Saturday, November 5, 2011
The Letter F is for Forms
If you have been following JayFleischman's blog about the alphabet soup of bankruptcy, beginningwith the letter A, for Abandonment, then it is no surprise the letterB is for Bank Account, C is for Creditor, and D is for, you guessedit, Debtor. But, I bet you didn't think E would be for Executory Contract. I thought this was interesting.
Well the next on the list is F. What could this stand for? Well, it could stand for a four letter word; something you say when you receive a call from a debt collector, or one of their hart to hart letters that you through to the side and don't open because you know what is inside. Well, fortunately, we are not going down that road. At least, not in this blog, as I, and my clients, believe in taking the upper road.
F stands for Forms, and not just any forms. These are the official forms for filing bankruptcy, and as chance would have it, the specific form F refers to is called Schedule F. Why they call it a schedule, instead of a form, I really don't know, but if I were to guess, I would say it sounds more official, or politically correct. Yes, it's called a schedule, but it sure looks like a form to me.
So, why is this form important? Well, of the schedules that are filed in a Chapter 7 or Chapter 13 bankruptcy, which consist of Schedule A through Schedule J, this is be far the most widely used. This is where all the non-priority unsecured debts are listed; debts like credit card and medical bills are listed on this form. Generally, when I ask someone who they owe money to, it goes on this form as long as it is not the IRS (depending on the year taxes are due from), or a domestic support obligation (alimony, child support), or a secured creditor (mortgagee, auto loan).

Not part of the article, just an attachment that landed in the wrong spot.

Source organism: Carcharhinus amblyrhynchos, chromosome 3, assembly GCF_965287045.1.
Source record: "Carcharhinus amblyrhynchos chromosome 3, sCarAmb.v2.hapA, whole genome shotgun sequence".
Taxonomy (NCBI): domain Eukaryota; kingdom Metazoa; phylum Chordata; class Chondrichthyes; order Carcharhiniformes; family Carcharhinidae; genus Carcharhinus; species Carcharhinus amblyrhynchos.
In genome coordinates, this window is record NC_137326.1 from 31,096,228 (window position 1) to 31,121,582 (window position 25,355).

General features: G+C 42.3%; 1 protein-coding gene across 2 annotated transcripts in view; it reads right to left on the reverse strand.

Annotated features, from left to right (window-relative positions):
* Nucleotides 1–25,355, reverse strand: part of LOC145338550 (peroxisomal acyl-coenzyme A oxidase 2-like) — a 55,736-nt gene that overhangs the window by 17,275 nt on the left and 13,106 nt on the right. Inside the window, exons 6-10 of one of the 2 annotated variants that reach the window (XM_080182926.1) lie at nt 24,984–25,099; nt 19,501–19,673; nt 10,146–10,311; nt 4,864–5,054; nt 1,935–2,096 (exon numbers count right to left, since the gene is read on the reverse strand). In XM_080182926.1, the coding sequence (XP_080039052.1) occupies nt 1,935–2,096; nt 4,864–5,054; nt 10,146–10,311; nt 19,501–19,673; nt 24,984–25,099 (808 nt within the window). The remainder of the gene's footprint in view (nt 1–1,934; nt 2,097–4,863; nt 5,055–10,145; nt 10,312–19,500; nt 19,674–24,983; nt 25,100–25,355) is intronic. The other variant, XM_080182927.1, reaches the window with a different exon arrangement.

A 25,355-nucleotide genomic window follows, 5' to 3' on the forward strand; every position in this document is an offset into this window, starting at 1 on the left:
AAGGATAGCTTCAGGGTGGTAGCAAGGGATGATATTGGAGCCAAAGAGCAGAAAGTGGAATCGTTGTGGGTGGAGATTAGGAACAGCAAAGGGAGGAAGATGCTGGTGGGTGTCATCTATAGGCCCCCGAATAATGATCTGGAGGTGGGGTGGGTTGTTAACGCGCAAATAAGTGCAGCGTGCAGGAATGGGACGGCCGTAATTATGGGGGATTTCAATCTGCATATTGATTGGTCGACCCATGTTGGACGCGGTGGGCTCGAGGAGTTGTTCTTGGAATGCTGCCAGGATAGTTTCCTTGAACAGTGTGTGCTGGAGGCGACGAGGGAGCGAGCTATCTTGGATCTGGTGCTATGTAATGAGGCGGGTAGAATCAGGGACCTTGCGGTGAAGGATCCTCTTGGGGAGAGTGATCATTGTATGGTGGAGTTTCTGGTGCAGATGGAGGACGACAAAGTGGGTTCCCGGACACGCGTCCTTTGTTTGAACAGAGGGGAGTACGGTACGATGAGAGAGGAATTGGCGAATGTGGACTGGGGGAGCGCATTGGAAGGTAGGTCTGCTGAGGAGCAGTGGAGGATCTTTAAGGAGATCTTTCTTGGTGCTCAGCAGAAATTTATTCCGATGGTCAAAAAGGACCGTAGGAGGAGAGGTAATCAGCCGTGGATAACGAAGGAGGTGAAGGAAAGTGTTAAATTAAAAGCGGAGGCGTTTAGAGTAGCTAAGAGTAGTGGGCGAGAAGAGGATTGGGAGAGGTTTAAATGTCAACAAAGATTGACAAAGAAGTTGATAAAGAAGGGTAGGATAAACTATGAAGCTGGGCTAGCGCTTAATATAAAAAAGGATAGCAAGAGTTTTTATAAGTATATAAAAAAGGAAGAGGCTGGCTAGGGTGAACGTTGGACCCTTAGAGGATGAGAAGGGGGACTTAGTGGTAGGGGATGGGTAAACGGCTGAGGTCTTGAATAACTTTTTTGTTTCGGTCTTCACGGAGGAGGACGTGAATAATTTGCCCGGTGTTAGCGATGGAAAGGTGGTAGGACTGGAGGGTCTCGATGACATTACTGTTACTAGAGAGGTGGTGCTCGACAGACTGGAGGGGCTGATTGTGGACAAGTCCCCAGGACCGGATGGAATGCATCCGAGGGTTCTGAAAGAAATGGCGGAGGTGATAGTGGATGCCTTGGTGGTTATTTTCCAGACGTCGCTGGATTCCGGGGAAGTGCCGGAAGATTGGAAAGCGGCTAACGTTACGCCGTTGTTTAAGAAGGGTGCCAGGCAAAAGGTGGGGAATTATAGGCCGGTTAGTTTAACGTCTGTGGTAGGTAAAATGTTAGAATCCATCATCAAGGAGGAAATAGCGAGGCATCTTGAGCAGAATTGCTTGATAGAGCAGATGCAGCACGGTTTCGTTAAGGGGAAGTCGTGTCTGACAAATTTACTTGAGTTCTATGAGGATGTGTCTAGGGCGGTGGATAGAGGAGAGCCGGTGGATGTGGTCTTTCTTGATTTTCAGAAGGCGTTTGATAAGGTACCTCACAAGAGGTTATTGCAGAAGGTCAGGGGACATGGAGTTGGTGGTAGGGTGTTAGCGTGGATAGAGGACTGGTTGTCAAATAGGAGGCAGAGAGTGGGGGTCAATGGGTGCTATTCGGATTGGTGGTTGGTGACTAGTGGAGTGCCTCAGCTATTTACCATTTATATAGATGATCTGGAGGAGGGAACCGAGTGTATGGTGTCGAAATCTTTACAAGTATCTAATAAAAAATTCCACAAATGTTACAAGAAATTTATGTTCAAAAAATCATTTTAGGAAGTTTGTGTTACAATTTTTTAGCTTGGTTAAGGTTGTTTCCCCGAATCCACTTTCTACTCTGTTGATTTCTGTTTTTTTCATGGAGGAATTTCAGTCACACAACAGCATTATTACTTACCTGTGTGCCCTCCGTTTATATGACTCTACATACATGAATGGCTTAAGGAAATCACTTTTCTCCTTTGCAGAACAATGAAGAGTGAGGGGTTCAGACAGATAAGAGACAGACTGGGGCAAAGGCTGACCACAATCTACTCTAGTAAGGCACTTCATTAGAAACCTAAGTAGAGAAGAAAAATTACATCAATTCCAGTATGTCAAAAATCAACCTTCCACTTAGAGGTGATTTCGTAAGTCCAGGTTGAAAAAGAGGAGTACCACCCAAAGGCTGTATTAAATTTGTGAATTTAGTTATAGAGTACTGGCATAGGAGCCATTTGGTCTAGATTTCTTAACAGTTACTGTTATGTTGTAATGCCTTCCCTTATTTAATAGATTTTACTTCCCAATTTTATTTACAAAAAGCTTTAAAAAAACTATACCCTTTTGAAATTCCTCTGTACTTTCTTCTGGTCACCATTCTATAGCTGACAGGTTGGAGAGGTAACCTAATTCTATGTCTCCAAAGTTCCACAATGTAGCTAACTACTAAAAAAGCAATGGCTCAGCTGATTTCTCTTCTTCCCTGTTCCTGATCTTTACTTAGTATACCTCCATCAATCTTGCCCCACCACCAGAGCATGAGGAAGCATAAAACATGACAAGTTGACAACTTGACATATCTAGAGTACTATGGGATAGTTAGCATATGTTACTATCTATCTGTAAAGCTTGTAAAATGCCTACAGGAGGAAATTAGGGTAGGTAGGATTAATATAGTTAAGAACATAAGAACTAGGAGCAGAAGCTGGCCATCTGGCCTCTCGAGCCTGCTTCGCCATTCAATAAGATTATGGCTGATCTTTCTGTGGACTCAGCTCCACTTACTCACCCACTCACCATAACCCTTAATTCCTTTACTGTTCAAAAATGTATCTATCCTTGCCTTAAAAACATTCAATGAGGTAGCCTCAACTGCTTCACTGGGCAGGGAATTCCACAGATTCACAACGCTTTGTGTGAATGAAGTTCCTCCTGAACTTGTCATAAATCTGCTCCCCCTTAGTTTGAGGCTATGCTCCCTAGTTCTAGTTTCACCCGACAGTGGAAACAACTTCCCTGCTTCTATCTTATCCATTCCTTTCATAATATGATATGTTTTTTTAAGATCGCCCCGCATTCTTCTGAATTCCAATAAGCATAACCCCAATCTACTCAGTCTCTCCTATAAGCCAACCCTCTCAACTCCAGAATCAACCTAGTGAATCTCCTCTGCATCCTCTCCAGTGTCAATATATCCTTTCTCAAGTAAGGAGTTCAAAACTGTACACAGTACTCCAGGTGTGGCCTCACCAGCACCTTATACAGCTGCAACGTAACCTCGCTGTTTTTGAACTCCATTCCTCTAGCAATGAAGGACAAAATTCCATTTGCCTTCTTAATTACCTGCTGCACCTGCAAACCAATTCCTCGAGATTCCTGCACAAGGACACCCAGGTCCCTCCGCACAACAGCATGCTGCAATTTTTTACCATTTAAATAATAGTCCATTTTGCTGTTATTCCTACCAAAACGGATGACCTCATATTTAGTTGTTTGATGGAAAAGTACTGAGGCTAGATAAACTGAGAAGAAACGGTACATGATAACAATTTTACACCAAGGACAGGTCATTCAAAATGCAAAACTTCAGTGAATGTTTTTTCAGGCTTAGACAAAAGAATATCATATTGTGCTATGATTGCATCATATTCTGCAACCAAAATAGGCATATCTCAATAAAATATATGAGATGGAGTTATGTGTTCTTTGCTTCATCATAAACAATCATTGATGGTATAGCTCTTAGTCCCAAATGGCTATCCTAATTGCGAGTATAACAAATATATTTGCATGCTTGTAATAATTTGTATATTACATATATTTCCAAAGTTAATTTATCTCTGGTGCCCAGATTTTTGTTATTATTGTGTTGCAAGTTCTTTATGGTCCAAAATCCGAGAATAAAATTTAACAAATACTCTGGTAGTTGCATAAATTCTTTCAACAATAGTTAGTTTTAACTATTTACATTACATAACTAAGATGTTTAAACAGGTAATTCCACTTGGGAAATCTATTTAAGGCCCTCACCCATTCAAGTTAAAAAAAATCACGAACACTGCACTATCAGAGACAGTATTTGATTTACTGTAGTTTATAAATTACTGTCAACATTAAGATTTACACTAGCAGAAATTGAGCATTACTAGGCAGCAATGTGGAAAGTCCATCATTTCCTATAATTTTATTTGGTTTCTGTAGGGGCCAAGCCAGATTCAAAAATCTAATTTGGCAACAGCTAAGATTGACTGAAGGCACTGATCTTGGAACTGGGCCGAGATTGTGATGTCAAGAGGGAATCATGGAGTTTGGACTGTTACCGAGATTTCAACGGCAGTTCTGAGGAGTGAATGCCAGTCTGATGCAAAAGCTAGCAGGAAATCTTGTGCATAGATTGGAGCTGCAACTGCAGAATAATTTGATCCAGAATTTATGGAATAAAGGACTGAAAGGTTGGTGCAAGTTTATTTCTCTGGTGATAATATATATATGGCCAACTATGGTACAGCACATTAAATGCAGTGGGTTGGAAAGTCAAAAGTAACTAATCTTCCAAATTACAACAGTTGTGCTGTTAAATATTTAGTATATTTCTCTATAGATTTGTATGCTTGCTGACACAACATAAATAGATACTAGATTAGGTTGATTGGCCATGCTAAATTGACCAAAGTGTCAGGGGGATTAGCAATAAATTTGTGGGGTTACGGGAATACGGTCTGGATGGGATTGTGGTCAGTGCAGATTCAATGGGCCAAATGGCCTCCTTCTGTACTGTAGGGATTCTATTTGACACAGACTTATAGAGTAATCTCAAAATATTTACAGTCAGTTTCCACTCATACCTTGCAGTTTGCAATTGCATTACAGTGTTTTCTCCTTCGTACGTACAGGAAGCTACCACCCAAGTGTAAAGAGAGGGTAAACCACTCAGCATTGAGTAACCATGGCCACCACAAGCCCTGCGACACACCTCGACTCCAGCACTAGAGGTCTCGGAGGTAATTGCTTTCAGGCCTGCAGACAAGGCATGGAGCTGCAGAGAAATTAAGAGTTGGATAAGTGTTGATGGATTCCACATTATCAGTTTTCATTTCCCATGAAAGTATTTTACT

It consist of the name of the creditor, along with anyone else associated with the debt, like a debt collector, their respective addresses, the amount of the debt, and whether or not the debt is disputed. It is very important to list all creditors that should be listed on this form, as if you forget to list someone, you not only could still owe that creditor after your discharge (which is what I thought the letter D should be for), but you may be prohibited from discharging the debt in a subsequent bankruptcy.
I wonder if creditors, after receiving a commencement letter indicating someone has filed bankruptcy, thinks of a four letter word beginning with F while placing the paper in the debtor's file.